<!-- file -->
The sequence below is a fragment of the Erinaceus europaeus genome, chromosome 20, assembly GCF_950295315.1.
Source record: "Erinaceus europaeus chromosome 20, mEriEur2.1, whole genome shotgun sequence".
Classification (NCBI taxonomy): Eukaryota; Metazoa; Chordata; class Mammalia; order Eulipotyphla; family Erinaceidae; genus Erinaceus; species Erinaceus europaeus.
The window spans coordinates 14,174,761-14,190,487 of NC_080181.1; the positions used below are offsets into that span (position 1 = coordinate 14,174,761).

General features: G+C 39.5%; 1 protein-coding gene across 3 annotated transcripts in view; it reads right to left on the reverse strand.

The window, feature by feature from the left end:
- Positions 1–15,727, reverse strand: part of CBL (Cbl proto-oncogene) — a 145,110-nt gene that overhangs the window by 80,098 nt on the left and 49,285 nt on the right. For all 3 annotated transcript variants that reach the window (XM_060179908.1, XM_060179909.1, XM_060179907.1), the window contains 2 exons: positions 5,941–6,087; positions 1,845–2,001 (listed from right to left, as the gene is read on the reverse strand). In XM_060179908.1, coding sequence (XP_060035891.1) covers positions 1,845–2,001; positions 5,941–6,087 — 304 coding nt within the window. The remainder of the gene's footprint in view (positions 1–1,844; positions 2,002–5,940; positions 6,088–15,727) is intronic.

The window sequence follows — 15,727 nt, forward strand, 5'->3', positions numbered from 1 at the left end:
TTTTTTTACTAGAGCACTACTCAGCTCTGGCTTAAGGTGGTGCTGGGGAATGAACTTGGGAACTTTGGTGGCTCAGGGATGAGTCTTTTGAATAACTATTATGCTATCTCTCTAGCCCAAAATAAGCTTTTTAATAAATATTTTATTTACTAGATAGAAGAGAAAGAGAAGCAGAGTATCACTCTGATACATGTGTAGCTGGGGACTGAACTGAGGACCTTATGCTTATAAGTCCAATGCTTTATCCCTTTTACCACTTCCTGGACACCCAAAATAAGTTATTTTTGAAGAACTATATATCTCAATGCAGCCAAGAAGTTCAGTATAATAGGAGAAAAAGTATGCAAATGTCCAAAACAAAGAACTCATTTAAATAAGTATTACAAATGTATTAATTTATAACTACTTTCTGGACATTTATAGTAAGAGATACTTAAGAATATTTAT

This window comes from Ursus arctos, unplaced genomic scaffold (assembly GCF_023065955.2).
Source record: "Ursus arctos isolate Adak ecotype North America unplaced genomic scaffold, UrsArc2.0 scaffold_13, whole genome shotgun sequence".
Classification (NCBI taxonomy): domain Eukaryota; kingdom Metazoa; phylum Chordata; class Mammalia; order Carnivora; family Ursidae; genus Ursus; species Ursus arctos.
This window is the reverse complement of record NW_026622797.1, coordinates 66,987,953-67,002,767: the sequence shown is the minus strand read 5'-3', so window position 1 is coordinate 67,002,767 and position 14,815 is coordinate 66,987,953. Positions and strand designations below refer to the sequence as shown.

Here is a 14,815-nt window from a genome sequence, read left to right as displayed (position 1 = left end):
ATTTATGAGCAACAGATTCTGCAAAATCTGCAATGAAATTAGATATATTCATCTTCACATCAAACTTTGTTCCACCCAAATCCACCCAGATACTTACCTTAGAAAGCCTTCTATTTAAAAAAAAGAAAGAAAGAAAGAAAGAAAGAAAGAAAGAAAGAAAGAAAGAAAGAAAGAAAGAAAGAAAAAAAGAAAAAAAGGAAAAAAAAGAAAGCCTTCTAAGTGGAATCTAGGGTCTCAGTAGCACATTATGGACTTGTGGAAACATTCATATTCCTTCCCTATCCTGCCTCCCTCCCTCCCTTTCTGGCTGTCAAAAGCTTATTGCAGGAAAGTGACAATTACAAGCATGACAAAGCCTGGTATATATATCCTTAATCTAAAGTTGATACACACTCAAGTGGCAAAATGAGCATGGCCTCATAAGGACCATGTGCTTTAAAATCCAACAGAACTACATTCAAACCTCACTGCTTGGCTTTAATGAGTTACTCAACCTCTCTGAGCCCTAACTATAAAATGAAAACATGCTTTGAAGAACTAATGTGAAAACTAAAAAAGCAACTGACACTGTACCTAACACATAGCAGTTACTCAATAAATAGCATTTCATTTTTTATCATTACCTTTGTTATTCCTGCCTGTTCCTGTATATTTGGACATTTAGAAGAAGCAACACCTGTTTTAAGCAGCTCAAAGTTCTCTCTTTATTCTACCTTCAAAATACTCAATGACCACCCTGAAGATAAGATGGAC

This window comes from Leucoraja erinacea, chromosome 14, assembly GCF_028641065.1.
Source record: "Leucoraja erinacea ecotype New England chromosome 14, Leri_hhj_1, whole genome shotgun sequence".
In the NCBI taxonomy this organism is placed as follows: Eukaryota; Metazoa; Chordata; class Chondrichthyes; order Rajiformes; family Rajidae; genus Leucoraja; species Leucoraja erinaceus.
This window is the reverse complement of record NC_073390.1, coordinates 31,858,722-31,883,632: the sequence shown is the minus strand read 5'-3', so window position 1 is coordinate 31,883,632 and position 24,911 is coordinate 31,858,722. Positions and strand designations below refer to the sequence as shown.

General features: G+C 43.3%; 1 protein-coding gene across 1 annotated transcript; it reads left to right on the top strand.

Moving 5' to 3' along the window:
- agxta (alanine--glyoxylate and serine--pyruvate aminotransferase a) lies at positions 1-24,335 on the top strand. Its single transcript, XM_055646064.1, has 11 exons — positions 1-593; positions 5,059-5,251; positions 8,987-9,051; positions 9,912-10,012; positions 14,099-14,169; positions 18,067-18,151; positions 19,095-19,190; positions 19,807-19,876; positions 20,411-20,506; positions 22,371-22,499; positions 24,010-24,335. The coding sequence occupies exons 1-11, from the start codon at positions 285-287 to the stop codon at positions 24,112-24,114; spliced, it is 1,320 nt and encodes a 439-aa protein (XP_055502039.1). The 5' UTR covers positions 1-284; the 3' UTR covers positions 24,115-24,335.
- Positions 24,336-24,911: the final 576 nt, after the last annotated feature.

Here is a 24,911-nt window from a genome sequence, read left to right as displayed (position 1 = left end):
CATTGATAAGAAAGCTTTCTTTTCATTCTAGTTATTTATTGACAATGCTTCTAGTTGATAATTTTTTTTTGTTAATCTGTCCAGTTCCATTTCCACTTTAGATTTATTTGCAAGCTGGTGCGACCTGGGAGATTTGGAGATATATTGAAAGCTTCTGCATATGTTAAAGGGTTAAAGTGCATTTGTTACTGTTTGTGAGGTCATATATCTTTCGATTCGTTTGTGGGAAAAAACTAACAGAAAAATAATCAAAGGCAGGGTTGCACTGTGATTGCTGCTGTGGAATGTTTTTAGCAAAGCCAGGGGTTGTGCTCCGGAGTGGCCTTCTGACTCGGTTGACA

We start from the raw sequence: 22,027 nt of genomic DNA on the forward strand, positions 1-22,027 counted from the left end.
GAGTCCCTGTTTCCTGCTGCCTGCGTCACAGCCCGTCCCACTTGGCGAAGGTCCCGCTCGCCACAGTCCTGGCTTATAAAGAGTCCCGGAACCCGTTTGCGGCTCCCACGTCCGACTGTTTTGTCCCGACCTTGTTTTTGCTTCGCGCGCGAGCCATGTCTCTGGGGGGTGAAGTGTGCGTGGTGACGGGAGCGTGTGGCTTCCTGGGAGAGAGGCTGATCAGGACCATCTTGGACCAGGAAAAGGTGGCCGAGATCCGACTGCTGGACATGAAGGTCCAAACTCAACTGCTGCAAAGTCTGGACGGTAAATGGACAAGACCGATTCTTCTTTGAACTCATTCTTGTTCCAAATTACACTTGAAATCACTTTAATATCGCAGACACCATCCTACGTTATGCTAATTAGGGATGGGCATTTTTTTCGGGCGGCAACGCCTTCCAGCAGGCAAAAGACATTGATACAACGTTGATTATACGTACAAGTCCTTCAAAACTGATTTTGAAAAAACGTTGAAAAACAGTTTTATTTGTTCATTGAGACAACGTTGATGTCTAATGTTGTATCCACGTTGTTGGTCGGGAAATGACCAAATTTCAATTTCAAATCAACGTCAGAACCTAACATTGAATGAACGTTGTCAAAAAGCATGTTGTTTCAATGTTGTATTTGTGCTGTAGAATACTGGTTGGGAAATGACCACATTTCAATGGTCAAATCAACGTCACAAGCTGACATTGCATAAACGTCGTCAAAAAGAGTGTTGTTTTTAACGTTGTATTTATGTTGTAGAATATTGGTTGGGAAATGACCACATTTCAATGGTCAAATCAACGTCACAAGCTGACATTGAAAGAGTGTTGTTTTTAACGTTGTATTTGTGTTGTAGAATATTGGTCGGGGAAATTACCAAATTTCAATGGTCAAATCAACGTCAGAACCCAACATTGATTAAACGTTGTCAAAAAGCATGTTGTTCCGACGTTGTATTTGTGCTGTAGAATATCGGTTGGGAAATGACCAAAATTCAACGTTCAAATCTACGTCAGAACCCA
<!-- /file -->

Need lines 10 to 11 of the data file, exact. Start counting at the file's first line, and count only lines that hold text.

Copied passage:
This window comes from Ursus arctos, unplaced genomic scaffold (assembly GCF_023065955.2).
Source record: "Ursus arctos isolate Adak ecotype North America unplaced genomic scaffold, UrsArc2.0 scaffold_13, whole genome shotgun sequence".